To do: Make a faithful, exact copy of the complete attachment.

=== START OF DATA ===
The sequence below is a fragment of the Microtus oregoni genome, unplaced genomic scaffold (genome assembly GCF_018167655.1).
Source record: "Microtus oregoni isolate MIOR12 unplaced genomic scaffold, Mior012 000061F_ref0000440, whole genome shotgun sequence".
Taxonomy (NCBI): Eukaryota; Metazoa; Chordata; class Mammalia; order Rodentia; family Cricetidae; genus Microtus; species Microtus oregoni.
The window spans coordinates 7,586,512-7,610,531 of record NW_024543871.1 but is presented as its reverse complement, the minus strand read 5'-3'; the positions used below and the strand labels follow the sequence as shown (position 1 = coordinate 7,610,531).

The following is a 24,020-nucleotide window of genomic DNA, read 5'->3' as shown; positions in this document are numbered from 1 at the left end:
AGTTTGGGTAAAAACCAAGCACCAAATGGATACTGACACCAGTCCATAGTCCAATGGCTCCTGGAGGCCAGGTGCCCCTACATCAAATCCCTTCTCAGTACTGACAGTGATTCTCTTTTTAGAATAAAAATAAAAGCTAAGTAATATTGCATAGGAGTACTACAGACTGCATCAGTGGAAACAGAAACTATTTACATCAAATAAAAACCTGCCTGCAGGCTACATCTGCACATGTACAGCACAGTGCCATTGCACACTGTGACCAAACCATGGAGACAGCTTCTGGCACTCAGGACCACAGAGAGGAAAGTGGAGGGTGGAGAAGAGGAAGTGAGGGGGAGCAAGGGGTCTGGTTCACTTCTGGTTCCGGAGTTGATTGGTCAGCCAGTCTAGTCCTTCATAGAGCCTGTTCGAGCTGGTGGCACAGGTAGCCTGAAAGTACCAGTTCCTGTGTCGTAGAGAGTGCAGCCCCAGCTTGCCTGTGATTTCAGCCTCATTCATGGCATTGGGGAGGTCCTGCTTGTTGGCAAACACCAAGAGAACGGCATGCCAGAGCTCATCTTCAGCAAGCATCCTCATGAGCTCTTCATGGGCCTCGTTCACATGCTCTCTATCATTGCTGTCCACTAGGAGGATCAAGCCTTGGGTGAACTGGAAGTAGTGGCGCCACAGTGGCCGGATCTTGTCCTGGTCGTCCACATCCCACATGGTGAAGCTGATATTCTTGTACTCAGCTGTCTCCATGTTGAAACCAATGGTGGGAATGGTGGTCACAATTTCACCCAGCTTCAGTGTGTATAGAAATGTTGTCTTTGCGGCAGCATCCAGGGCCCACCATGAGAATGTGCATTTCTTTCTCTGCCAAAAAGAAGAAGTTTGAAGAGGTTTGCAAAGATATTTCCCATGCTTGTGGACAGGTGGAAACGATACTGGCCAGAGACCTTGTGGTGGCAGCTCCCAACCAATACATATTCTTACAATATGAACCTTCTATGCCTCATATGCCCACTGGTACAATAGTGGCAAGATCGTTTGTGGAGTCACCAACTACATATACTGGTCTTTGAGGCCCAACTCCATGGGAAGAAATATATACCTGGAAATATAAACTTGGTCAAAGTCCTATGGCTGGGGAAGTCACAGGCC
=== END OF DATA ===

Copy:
The sequence below is a fragment of the Microtus oregoni genome, unplaced genomic scaffold (genome assembly GCF_018167655.1).
Source record: "Microtus oregoni isolate MIOR12 unplaced genomic scaffold, Mior012 000061F_ref0000440, whole genome shotgun sequence".
Taxonomy (NCBI): Eukaryota; Metazoa; Chordata; class Mammalia; order Rodentia; family Cricetidae; genus Microtus; species Microtus oregoni.
The window spans coordinates 7,586,512-7,610,531 of record NW_024543871.1 but is presented as its reverse complement, the minus strand read 5'-3'; the positions used below and the strand labels follow the sequence as shown (position 1 = coordinate 7,610,531).

The following is a 24,020-nucleotide window of genomic DNA, read 5'->3' as shown; positions in this document are numbered from 1 at the left end:
AGTTTGGGTAAAAACCAAGCACCAAATGGATACTGACACCAGTCCATAGTCCAATGGCTCCTGGAGGCCAGGTGCCCCTACATCAAATCCCTTCTCAGTACTGACAGTGATTCTCTTTTTAGAATAAAAATAAAAGCTAAGTAATATTGCATAGGAGTACTACAGACTGCATCAGTGGAAACAGAAACTATTTACATCAAATAAAAACCTGCCTGCAGGCTACATCTGCACATGTACAGCACAGTGCCATTGCACACTGTGACCAAACCATGGAGACAGCTTCTGGCACTCAGGACCACAGAGAGGAAAGTGGAGGGTGGAGAAGAGGAAGTGAGGGGGAGCAAGGGGTCTGGTTCACTTCTGGTTCCGGAGTTGATTGGTCAGCCAGTCTAGTCCTTCATAGAGCCTGTTCGAGCTGGTGGCACAGGTAGCCTGAAAGTACCAGTTCCTGTGTCGTAGAGAGTGCAGCCCCAGCTTGCCTGTGATTTCAGCCTCATTCATGGCATTGGGGAGGTCCTGCTTGTTGGCAAACACCAAGAGAACGGCATGCCAGAGCTCATCTTCAGCAAGCATCCTCATGAGCTCTTCATGGGCCTCGTTCACATGCTCTCTATCATTGCTGTCCACTAGGAGGATCAAGCCTTGGGTGAACTGGAAGTAGTGGCGCCACAGTGGCCGGATCTTGTCCTGGTCGTCCACATCCCACATGGTGAAGCTGATATTCTTGTACTCAGCTGTCTCCATGTTGAAACCAATGGTGGGAATGGTGGTCACAATTTCACCCAGCTTCAGTGTGTATAGAAATGTTGTCTTTGCGGCAGCATCCAGGGCCCACCATGAGAATGTGCATTTCTTTCTCTGCCAAAAAGAAGAAGTTTGAAGAGGTTTGCAAAGATATTTCCCATGCTTGTGGACAGGTGGAAACGATACTGGCCAGAGACCTTGTGGTGGCAGCTCCCAACCAATACATATTCTTACAATATGAACCTTCTATGCCTCATATGCCCACTGGTACAATAGTGGCAAGATCGTTTGTGGAGTCACCAACTACATATACTGGTCTTTGAGGCCCAACTCCATGGGAAGAAATATATACCTGGAAATATAAACTTGGTCAAAGTCCTATGGCTGGGGAAGTCACAGGCC